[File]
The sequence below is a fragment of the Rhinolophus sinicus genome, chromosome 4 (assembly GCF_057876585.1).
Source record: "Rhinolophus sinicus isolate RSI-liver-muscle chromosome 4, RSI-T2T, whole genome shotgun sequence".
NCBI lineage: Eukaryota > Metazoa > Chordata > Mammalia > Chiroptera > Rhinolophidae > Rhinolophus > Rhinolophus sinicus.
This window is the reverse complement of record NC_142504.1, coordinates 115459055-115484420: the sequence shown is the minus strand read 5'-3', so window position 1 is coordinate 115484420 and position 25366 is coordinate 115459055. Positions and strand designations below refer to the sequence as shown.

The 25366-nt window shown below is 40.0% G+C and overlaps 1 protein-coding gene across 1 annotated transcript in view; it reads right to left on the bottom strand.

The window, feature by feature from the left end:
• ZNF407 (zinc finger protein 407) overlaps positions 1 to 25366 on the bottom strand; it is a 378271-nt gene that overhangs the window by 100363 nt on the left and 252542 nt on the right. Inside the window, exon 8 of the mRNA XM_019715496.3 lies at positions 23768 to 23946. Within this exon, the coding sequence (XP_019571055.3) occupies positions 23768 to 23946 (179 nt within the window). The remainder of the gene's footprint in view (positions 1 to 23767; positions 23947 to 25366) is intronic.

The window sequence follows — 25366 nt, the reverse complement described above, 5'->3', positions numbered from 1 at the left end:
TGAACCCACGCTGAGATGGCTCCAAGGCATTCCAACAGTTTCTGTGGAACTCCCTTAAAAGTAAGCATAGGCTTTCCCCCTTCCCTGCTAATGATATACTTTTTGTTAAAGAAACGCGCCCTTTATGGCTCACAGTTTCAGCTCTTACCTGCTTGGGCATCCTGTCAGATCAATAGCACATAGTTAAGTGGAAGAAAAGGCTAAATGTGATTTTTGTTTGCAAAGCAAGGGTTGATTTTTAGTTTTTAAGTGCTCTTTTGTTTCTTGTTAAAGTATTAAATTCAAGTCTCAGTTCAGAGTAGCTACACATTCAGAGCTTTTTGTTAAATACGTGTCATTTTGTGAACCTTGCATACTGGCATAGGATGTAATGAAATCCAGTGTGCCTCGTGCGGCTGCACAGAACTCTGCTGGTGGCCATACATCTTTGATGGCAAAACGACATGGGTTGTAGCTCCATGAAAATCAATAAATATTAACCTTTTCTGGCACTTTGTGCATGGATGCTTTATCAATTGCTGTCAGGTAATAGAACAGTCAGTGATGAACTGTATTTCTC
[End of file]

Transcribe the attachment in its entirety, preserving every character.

The sequence below is a fragment of the Rhinolophus sinicus genome, chromosome 4 (assembly GCF_057876585.1).
Source record: "Rhinolophus sinicus isolate RSI-liver-muscle chromosome 4, RSI-T2T, whole genome shotgun sequence".
NCBI lineage: Eukaryota > Metazoa > Chordata > Mammalia > Chiroptera > Rhinolophidae > Rhinolophus > Rhinolophus sinicus.
This window is the reverse complement of record NC_142504.1, coordinates 115459055-115484420: the sequence shown is the minus strand read 5'-3', so window position 1 is coordinate 115484420 and position 25366 is coordinate 115459055. Positions and strand designations below refer to the sequence as shown.

The 25366-nt window shown below is 40.0% G+C and overlaps 1 protein-coding gene across 1 annotated transcript in view; it reads right to left on the bottom strand.

The window, feature by feature from the left end:
• ZNF407 (zinc finger protein 407) overlaps positions 1 to 25366 on the bottom strand; it is a 378271-nt gene that overhangs the window by 100363 nt on the left and 252542 nt on the right. Inside the window, exon 8 of the mRNA XM_019715496.3 lies at positions 23768 to 23946. Within this exon, the coding sequence (XP_019571055.3) occupies positions 23768 to 23946 (179 nt within the window). The remainder of the gene's footprint in view (positions 1 to 23767; positions 23947 to 25366) is intronic.

The window sequence follows — 25366 nt, the reverse complement described above, 5'->3', positions numbered from 1 at the left end:
TGAACCCACGCTGAGATGGCTCCAAGGCATTCCAACAGTTTCTGTGGAACTCCCTTAAAAGTAAGCATAGGCTTTCCCCCTTCCCTGCTAATGATATACTTTTTGTTAAAGAAACGCGCCCTTTATGGCTCACAGTTTCAGCTCTTACCTGCTTGGGCATCCTGTCAGATCAATAGCACATAGTTAAGTGGAAGAAAAGGCTAAATGTGATTTTTGTTTGCAAAGCAAGGGTTGATTTTTAGTTTTTAAGTGCTCTTTTGTTTCTTGTTAAAGTATTAAATTCAAGTCTCAGTTCAGAGTAGCTACACATTCAGAGCTTTTTGTTAAATACGTGTCATTTTGTGAACCTTGCATACTGGCATAGGATGTAATGAAATCCAGTGTGCCTCGTGCGGCTGCACAGAACTCTGCTGGTGGCCATACATCTTTGATGGCAAAACGACATGGGTTGTAGCTCCATGAAAATCAATAAATATTAACCTTTTCTGGCACTTTGTGCATGGATGCTTTATCAATTGCTGTCAGGTAATAGAACAGTCAGTGATGAACTGTATTTCTC